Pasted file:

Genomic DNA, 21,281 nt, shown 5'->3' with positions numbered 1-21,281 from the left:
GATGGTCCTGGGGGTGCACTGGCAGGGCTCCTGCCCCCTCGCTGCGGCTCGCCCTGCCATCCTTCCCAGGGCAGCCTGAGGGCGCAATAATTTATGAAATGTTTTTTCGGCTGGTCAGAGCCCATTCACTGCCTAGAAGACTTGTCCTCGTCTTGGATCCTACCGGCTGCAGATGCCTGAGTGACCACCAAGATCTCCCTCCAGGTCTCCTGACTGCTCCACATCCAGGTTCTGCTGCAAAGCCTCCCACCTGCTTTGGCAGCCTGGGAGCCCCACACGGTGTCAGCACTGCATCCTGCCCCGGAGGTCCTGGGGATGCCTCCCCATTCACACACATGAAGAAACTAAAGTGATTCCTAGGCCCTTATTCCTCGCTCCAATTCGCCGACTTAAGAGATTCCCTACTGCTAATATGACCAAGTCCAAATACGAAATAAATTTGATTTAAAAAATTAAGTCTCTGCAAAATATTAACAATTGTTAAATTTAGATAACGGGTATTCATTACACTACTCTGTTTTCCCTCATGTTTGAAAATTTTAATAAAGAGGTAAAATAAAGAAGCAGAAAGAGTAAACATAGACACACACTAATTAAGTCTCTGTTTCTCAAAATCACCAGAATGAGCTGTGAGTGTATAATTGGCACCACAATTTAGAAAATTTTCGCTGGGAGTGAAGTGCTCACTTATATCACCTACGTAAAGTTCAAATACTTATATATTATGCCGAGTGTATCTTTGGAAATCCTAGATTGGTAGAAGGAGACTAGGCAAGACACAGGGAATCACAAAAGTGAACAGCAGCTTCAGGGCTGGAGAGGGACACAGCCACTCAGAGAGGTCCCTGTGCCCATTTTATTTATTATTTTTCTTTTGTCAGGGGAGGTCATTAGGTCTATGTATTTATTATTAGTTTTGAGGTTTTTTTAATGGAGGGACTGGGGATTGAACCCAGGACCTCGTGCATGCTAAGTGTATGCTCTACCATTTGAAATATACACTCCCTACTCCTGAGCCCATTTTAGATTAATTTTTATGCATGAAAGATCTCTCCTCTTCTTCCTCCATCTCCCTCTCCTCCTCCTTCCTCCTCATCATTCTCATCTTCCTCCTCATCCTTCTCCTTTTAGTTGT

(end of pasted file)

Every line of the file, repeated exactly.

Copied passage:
Genomic DNA, 21,281 nt, shown 5'->3' with positions numbered 1-21,281 from the left:
GATGGTCCTGGGGGTGCACTGGCAGGGCTCCTGCCCCCTCGCTGCGGCTCGCCCTGCCATCCTTCCCAGGGCAGCCTGAGGGCGCAATAATTTATGAAATGTTTTTTCGGCTGGTCAGAGCCCATTCACTGCCTAGAAGACTTGTCCTCGTCTTGGATCCTACCGGCTGCAGATGCCTGAGTGACCACCAAGATCTCCCTCCAGGTCTCCTGACTGCTCCACATCCAGGTTCTGCTGCAAAGCCTCCCACCTGCTTTGGCAGCCTGGGAGCCCCACACGGTGTCAGCACTGCATCCTGCCCCGGAGGTCCTGGGGATGCCTCCCCATTCACACACATGAAGAAACTAAAGTGATTCCTAGGCCCTTATTCCTCGCTCCAATTCGCCGACTTAAGAGATTCCCTACTGCTAATATGACCAAGTCCAAATACGAAATAAATTTGATTTAAAAAATTAAGTCTCTGCAAAATATTAACAATTGTTAAATTTAGATAACGGGTATTCATTACACTACTCTGTTTTCCCTCATGTTTGAAAATTTTAATAAAGAGGTAAAATAAAGAAGCAGAAAGAGTAAACATAGACACACACTAATTAAGTCTCTGTTTCTCAAAATCACCAGAATGAGCTGTGAGTGTATAATTGGCACCACAATTTAGAAAATTTTCGCTGGGAGTGAAGTGCTCACTTATATCACCTACGTAAAGTTCAAATACTTATATATTATGCCGAGTGTATCTTTGGAAATCCTAGATTGGTAGAAGGAGACTAGGCAAGACACAGGGAATCACAAAAGTGAACAGCAGCTTCAGGGCTGGAGAGGGACACAGCCACTCAGAGAGGTCCCTGTGCCCATTTTATTTATTATTTTTCTTTTGTCAGGGGAGGTCATTAGGTCTATGTATTTATTATTAGTTTTGAGGTTTTTTTAATGGAGGGACTGGGGATTGAACCCAGGACCTCGTGCATGCTAAGTGTATGCTCTACCATTTGAAATATACACTCCCTACTCCTGAGCCCATTTTAGATTAATTTTTATGCATGAAAGATCTCTCCTCTTCTTCCTCCATCTCCCTCTCCTCCTCCTTCCTCCTCATCATTCTCATCTTCCTCCTCATCCTTCTCCTTTTAGTTGT